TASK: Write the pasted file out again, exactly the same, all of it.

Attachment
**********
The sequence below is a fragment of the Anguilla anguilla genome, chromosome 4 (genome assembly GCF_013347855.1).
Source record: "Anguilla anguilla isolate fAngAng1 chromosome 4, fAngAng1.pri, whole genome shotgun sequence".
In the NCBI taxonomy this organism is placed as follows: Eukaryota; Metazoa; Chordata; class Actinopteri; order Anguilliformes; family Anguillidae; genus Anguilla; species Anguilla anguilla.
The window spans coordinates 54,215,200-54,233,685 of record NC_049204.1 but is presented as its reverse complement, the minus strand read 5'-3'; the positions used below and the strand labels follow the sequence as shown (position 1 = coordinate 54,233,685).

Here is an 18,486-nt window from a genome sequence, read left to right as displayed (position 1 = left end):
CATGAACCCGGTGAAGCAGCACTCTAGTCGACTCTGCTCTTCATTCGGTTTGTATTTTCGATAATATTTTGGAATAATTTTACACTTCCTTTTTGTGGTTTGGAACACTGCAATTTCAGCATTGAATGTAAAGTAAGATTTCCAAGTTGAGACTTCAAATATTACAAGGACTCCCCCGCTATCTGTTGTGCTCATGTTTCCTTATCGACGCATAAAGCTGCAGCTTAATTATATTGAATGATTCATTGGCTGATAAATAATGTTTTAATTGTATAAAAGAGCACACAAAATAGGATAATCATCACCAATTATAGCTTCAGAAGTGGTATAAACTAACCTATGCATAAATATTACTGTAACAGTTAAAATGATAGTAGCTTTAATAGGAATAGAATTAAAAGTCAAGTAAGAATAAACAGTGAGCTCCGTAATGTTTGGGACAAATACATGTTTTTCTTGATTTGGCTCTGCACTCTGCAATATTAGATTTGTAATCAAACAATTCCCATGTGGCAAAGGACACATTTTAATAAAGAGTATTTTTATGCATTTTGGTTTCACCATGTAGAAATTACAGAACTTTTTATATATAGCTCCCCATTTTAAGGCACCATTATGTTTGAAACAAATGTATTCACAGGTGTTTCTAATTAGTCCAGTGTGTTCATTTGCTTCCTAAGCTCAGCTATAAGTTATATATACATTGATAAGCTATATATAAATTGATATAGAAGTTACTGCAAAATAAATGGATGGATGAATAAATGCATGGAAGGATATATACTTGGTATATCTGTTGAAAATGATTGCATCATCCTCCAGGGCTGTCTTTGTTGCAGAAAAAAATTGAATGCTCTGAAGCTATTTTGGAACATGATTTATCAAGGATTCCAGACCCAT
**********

The sequence below is a fragment of the Anguilla anguilla genome, chromosome 4 (genome assembly GCF_013347855.1).
Source record: "Anguilla anguilla isolate fAngAng1 chromosome 4, fAngAng1.pri, whole genome shotgun sequence".
In the NCBI taxonomy this organism is placed as follows: Eukaryota; Metazoa; Chordata; class Actinopteri; order Anguilliformes; family Anguillidae; genus Anguilla; species Anguilla anguilla.
The window spans coordinates 54,215,200-54,233,685 of record NC_049204.1 but is presented as its reverse complement, the minus strand read 5'-3'; the positions used below and the strand labels follow the sequence as shown (position 1 = coordinate 54,233,685).

Here is an 18,486-nt window from a genome sequence, read left to right as displayed (position 1 = left end):
CATGAACCCGGTGAAGCAGCACTCTAGTCGACTCTGCTCTTCATTCGGTTTGTATTTTCGATAATATTTTGGAATAATTTTACACTTCCTTTTTGTGGTTTGGAACACTGCAATTTCAGCATTGAATGTAAAGTAAGATTTCCAAGTTGAGACTTCAAATATTACAAGGACTCCCCCGCTATCTGTTGTGCTCATGTTTCCTTATCGACGCATAAAGCTGCAGCTTAATTATATTGAATGATTCATTGGCTGATAAATAATGTTTTAATTGTATAAAAGAGCACACAAAATAGGATAATCATCACCAATTATAGCTTCAGAAGTGGTATAAACTAACCTATGCATAAATATTACTGTAACAGTTAAAATGATAGTAGCTTTAATAGGAATAGAATTAAAAGTCAAGTAAGAATAAACAGTGAGCTCCGTAATGTTTGGGACAAATACATGTTTTTCTTGATTTGGCTCTGCACTCTGCAATATTAGATTTGTAATCAAACAATTCCCATGTGGCAAAGGACACATTTTAATAAAGAGTATTTTTATGCATTTTGGTTTCACCATGTAGAAATTACAGAACTTTTTATATATAGCTCCCCATTTTAAGGCACCATTATGTTTGAAACAAATGTATTCACAGGTGTTTCTAATTAGTCCAGTGTGTTCATTTGCTTCCTAAGCTCAGCTATAAGTTATATATACATTGATAAGCTATATATAAATTGATATAGAAGTTACTGCAAAATAAATGGATGGATGAATAAATGCATGGAAGGATATATACTTGGTATATCTGTTGAAAATGATTGCATCATCCTCCAGGGCTGTCTTTGTTGCAGAAAAAAATTGAATGCTCTGAAGCTATTTTGGAACATGATTTATCAAGGATTCCAGACCCAT